Counties apply for transportation grants

T-L Photo/CARRI GRAHAM Denise Potts, left, director of the Monroe County Public Transportation, reviews the 2020 Grant Application with the Monroe County Board of Commissioners at Monday’s meeting. On the opposite side of the table are, from back, Commissioners Mick Shumacher, Carl Davis and Tim Price.

WOODSFIELD — The public transportation departments in local communities aid residents and require annual grants to sustain them.

Monroe County and Harrison County both recently applied for grants to fund the counties’ public transportation programs for the upcoming year.

Denise Potts, director of Monroe County Public Transportation, presented the Monroe County Board of Commissioners the MCPT’s 2020 proposal at last week’s meeting. The proposal totals $476,000.

The mission of the MCPT is to serve the people of the county by planning, providing and maintaining a safe, reliable and accessible transportation system.

“We offer transportation to all of Monroe County,” Potts said. “For the veterans, higher education, colleges, net programs, non-emergency, Job and Family Services and to seniors.”

Potts explained that the state funds in 2020 will be $20,000, and the state Elderly and Disabled Transit Fare Assistance Program in 2017 was $2,700, totalling $27,700.

An additional $186,400 is expected come from Monroe County contracts and donations, $14,400 from local shares from the Guernsey, Monroe and Noble County Community Action Council Program, GMN Program, for seniors and $27,700 from state funds mentioned above. The total amount of $228,500 is Monroe County’s share. The federal match will be equivalent, $228,500 plus $14,000 in Federal Capital Maintenance, Potts said.

The commissioners signed a resolution for the grant application and unanimously approved the proposal.

Potts also informed commissioners of the MCPT’s intentions to purchase a 2020 modified minivan. The total cost of the van is $39,433. She said that 80 percent — $31,546 — will come from the “53-39 Grant” and the other 20 percent — $7,887 — will come from a local share.

The local share will be paid from a Replacement Fund. The fund currently holds $40,000, she said.

“We get the money (in the fund) from selling vehicles at auctions,” she said.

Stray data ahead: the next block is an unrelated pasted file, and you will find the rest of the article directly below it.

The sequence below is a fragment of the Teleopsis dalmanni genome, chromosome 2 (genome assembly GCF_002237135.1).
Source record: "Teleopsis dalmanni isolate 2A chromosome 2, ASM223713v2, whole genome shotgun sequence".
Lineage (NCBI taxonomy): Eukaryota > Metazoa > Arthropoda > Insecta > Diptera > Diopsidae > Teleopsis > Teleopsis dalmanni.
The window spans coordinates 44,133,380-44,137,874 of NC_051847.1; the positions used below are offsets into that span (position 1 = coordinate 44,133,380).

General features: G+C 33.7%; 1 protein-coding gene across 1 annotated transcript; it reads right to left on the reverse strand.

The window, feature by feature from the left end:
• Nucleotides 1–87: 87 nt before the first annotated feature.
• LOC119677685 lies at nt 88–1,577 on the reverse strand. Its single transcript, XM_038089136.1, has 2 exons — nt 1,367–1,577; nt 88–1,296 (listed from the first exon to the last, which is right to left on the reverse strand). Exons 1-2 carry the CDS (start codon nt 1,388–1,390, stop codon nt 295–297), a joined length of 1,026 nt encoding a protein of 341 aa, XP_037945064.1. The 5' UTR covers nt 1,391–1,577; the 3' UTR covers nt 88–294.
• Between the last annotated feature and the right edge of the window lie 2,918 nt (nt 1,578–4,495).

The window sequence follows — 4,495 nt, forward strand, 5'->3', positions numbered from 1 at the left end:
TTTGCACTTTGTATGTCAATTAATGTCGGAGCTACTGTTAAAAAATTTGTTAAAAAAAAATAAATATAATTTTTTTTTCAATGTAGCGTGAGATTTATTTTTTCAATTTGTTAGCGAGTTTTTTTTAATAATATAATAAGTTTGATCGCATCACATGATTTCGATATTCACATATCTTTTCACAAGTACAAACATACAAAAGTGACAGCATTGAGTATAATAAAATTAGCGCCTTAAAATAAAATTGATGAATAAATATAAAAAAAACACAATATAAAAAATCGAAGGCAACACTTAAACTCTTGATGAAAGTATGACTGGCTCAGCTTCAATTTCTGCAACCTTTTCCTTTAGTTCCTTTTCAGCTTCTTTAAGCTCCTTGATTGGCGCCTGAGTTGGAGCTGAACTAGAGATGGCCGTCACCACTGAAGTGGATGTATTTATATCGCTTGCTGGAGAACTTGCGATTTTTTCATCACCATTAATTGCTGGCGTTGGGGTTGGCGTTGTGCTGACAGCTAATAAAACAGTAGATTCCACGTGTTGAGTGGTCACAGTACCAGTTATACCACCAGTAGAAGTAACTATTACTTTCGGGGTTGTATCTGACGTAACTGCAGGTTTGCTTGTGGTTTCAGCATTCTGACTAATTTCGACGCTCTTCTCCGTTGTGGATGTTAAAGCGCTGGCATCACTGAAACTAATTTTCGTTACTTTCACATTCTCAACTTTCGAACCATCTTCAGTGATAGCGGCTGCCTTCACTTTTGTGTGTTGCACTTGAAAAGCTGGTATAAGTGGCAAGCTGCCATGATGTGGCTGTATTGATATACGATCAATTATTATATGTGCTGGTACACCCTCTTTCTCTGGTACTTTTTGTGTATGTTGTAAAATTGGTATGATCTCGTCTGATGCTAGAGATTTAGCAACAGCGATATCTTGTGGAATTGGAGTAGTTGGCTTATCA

Potts said officials will find out at the first of the year whether the grant will be approved.

“Last year’s grant application was approved,” she noted.

Potts mentioned the new computers that were recently installed in all the transportation vehicles through the TIGER, or Transportation Investment Generating Economic Recovery, grant.

“We can always check in on our drivers, it’s really nice. … It’s interesting to watch,” she said.

According to the Ohio Department of Transportation, the project improves customer satisfaction by providing more efficient on-time demand-responsive and fixed route operations. Improved scheduling and dispatching will lead to more efficient operation of vehicles, lower costs for transportation providers and clients, and more economical use of transit vehicles. Reliable communications will permit rural transit operator’s to respond to emergency situations more rapidly and drivers to remain with their vehicles when involved in an emergency or an incident, improving safety.

Harrison County Public Transportation plans to file for a similar grant, announced at last week’s Harrison County Board of Commissioners meeting.

HCPT Director Karen Couch held a public hearing Wednesday to announce the application of an operating grant.

“The operating grant will provide financial assistance for public transporting services for the residents of Harrison County during 2020,” Couch said.

The HCPT is applying to ODOT for an operating grant and the Ohio Public Transportation Grant Program for $680,931.

She said the transportation fares are presently $2 per one-way trip within the village, $4 within the county, $10 per one-way trip up to 40 miles and from 40 to 50 miles is 25 cents per mile. Anything over 50 miles is $1 per mile. Children under 5 ride for free when accompanied by an adult. All trips depend on availability, she said.

The service currently operates 5 a.m. to 5 p.m. Monday through Friday. The HCPT requests a 24-hour notice for in-county trips and a five-day notice for out-of-county trips.

Couch also announced that the HCPT would apply for two replacement vehicles as well. The total cost of the vehicles is $77,632.